“Salvation by Crucifixion” is a wonderful little book. It’s helpful for preachers and teachers in that it shows what an evangelistic, cross-focused sermon is supposed to look like. It’s an encouragement to Christians everywhere because the gospel is laid bare and the doctrines of salvation are clearly explained. And since the content is evangelistic, it is an excellent resource for outreach. The book is small and short, so one could very easily hand them out while witnessing to others. I recommend having a few on hand for the purpose of distribution.

For more on this topic, please see the Pastoral Theology page.

Recommended reading:

Effective December 1, 2009, Federal Trade Commission guidelines state that bloggers receiving any kind of compensation should disclose that information clearly on their blog when posting a review of the product… that being said: I RECEIVED A FREE COPY OF THE BOOK.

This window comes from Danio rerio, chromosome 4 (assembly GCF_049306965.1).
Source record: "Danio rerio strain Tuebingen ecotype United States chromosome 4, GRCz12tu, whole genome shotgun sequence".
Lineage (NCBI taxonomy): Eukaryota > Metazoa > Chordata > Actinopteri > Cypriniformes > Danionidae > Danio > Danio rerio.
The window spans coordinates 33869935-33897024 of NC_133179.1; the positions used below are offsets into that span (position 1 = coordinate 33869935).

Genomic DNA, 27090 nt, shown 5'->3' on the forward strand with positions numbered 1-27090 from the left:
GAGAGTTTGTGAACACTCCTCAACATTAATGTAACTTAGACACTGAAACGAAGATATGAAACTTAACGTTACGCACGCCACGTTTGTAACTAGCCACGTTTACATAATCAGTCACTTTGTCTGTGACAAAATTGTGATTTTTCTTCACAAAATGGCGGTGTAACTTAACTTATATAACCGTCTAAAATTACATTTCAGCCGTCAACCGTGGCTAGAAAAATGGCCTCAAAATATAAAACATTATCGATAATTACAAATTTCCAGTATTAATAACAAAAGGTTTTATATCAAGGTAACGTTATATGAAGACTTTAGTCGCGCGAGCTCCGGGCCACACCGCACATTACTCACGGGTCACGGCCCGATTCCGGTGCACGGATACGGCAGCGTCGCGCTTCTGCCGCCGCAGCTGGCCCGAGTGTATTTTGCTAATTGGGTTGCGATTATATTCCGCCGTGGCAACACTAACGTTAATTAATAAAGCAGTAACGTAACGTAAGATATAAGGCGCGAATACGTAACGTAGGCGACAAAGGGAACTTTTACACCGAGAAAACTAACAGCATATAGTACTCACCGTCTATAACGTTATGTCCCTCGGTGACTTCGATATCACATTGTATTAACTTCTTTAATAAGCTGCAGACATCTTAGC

SALE: Douglas Kelly’s Systematic Theology


Volume Two of Douglas Kelly‘s critically acclaimed Systematic Theology, “The Beauty of Christ: A Trinitarian Vision” (Christian Focus Publications) has just been released, and Westminster Bookstore has an awesome deal on it. You can purchase either volume individually at 40% OFF, or buy both volumes at 50% OFF.

Click the links or images above and below to be redirected.

The God Who Is—The Holy Trinity
“Douglas F. Kelly is one of the English-speaking world’s leading Reformed theologians. Here we begin to enjoy the fruits of his labors. What a feast it is. Few Protestant theologians in our day know the terrain of the doctrine of the Trinity, and the Person of Christ, as well as Professor Kelly… He is at his best when opening up to us the unrealized importance and glory of these foundational truths about our Savior God. For those who yearn for an orthodox Reformed catholicity, Kelly shows the way forward.” (Ligon Duncan)